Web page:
President Obama called on legislators on Thursday to pass his American Jobs Act, which proposes billions of dollars in new spending on infrastructure.
"Building a world-class transportation system is part of what made us an economic superpower," Obama told a joint session of Congress.
It's difficult to say exactly how much additional infrastructure spending would take place if the president's plan is approved by Congress. But experts say examining how — and if — previous stimulus projects created jobs can help maximize results for this round.
A Shovel-Ready Bridge
Two and a half years ago, on Feb. 17, 2009, the Missouri transportation commission held a special session. The panel met outside, right along the Osage River in Tuscumbia.
Moments after Obama signed the American Recovery and Reinvestment Act that provided $840 billion in stimulus spending, the Missouri commission approved construction of a new bridge. Within 15 minutes, construction began.
"Our goal was to show that we could do that, that we could use the money quickly and get people working in Missouri," says Sally Oxenhandler, a spokeswoman for the Missouri Department of Transportation.
The bridge opened last month, she says, and for two years it employed 240 construction workers and suppliers.
Under the 2009 federal stimulus bill, $52 billion went to railways, highways, bridges and waterway projects. Proponents of such projects say it's an effective stimulus because construction workers spend money at local businesses that then hire more workers. That way, it has what economists call a "multiplier effect."
"[What] we demonstrated in 2009, 2010 and 2011 is not only did we create thousands of jobs in every corner of the country, but you also got a lasting benefit," says John Horsely, executive director of the American Association of State Highway and Transportation Officials.
But that lasting benefit comes in the roads themselves, not the jobs. Unlike teaching positions, construction jobs are temporary. Though the stimulus may have created jobs, it didn't drive down the unemployment in Missouri or nationally. In both cases, the jobless rate has since gone up.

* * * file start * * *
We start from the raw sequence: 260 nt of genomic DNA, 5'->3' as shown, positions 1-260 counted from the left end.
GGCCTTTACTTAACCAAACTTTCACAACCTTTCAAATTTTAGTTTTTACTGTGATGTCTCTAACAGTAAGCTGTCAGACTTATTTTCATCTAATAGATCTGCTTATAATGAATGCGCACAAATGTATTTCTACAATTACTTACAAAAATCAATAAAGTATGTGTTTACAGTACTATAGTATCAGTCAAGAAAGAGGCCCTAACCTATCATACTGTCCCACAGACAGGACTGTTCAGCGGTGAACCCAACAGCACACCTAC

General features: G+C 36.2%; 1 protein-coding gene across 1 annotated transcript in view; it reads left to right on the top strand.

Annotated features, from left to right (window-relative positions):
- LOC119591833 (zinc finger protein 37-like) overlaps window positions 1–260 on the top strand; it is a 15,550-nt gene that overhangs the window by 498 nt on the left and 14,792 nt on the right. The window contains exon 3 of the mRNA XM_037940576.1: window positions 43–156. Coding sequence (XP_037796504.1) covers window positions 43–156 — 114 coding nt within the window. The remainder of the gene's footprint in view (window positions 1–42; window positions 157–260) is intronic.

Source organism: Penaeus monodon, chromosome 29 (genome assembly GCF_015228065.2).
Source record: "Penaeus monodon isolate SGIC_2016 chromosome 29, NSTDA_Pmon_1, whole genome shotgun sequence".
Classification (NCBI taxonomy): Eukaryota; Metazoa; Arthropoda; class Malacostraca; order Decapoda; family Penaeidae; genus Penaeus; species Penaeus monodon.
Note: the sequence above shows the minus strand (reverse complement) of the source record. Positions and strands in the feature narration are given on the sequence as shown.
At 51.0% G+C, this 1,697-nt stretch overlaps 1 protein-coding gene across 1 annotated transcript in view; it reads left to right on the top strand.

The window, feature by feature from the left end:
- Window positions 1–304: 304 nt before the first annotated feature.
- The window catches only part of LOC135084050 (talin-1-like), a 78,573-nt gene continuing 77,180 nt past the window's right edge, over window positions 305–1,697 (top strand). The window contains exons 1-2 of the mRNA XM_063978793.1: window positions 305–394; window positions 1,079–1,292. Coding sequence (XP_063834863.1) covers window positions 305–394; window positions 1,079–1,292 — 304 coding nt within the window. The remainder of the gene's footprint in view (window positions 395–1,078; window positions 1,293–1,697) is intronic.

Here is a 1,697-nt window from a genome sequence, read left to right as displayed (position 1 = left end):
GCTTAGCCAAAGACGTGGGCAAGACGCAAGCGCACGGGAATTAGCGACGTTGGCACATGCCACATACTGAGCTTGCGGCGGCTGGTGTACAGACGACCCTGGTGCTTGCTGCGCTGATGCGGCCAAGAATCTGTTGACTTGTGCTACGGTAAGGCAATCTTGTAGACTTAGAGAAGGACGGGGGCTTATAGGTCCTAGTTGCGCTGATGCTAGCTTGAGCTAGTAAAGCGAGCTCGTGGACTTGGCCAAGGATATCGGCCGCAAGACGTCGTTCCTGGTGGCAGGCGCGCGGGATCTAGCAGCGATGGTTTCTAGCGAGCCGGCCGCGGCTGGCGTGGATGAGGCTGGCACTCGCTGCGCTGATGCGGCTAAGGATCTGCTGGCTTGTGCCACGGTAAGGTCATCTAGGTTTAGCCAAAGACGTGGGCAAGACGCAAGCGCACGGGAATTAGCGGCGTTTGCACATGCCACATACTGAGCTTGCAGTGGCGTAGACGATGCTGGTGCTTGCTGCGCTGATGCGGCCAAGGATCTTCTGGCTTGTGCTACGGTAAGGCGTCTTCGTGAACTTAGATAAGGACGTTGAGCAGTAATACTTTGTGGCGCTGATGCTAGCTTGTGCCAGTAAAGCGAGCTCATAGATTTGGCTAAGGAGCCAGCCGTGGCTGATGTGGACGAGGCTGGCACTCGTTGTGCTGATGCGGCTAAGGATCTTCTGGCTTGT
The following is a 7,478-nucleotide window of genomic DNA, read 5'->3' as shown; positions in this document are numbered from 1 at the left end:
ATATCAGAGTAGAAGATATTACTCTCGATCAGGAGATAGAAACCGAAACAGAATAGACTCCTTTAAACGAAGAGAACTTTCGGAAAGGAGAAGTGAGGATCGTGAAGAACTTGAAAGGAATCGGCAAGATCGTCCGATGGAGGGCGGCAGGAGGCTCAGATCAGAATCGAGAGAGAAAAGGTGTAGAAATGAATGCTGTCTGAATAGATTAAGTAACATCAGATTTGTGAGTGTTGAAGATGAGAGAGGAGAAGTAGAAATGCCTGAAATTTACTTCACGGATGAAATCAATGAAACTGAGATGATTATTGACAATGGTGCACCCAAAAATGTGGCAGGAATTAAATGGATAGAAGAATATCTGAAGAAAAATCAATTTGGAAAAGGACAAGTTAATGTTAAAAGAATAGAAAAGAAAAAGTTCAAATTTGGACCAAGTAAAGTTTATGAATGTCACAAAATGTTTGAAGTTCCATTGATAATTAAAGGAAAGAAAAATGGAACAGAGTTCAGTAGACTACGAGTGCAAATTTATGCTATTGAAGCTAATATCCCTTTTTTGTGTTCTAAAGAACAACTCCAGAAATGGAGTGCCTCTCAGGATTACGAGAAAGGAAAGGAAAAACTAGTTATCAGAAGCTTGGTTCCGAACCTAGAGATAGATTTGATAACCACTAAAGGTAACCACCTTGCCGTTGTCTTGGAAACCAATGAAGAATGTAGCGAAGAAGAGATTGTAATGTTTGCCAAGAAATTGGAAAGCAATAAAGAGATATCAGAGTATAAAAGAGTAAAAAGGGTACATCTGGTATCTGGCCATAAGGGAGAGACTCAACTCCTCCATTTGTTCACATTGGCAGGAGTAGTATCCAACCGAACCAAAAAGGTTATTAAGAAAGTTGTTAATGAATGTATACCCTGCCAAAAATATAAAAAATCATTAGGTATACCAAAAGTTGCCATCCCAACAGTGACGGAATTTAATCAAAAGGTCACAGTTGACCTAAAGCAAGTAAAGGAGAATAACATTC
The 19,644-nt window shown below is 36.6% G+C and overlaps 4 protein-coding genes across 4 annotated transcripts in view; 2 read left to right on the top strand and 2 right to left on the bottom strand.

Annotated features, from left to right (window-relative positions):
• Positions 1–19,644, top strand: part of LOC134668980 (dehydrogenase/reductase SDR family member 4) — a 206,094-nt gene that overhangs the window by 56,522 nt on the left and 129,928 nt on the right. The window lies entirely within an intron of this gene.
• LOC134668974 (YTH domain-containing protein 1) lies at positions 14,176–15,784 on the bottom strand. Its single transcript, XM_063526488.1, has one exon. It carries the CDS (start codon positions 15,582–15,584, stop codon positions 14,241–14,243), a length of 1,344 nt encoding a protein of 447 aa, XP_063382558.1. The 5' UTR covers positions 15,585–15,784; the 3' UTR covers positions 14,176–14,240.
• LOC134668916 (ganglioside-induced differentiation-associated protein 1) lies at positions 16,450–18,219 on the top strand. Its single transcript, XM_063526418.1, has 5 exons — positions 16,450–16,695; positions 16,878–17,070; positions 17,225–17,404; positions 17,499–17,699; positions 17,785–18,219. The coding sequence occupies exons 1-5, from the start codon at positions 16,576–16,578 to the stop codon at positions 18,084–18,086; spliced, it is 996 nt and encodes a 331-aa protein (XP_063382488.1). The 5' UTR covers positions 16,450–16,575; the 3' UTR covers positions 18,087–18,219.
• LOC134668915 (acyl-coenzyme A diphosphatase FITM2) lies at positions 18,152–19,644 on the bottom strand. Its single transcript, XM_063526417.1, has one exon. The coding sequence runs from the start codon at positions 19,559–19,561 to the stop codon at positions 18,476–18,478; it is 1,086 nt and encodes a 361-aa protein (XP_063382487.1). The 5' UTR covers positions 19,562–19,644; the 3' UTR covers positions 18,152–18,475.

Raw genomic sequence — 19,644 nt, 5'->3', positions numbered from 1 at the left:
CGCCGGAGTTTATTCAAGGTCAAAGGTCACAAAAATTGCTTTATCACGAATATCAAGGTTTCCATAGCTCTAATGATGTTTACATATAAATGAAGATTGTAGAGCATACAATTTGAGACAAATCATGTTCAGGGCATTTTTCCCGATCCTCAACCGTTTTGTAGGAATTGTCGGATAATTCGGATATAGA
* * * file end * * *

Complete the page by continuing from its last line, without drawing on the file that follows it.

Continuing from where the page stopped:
Dan Rothschild managed a project at the Mercatus Center at George Mason University where he analyzed how the stimulus money was spent. He points to some inefficiencies in the last round of infrastructure spending.
In some cases, the stimulus funded projects that already had funding from another source, Rothschild says. In those situations, it just shifted money around without creating jobs.
"A lot of the things that people identified as being the more shovel-ready of the projects were ones that require relatively low levels of labor compared to the amount of capital that went into them," Rothschild says.
Strategies For Better Spending
That's not to say all or even most of the spending went to waste. Rothschild says the stimulus enabled some projects — especially at ports — that otherwise wouldn't have received funding.
Geoff Anderson, president and chief executive officer of Smart Growth America, a nonprofit, says some projects create more jobs for the money. Work on public transit and repairs to existing roads, for example, generated 50 to 70 percent more jobs than did work on new roads.
"We've got a happy intersection, in this case, between the things that created jobs in the short term [and] also the things that the economy needs in the long term," Anderson says.
By learning from what worked with the previous stimulus, Anderson says, the dollars can be used to create more jobs this time around.
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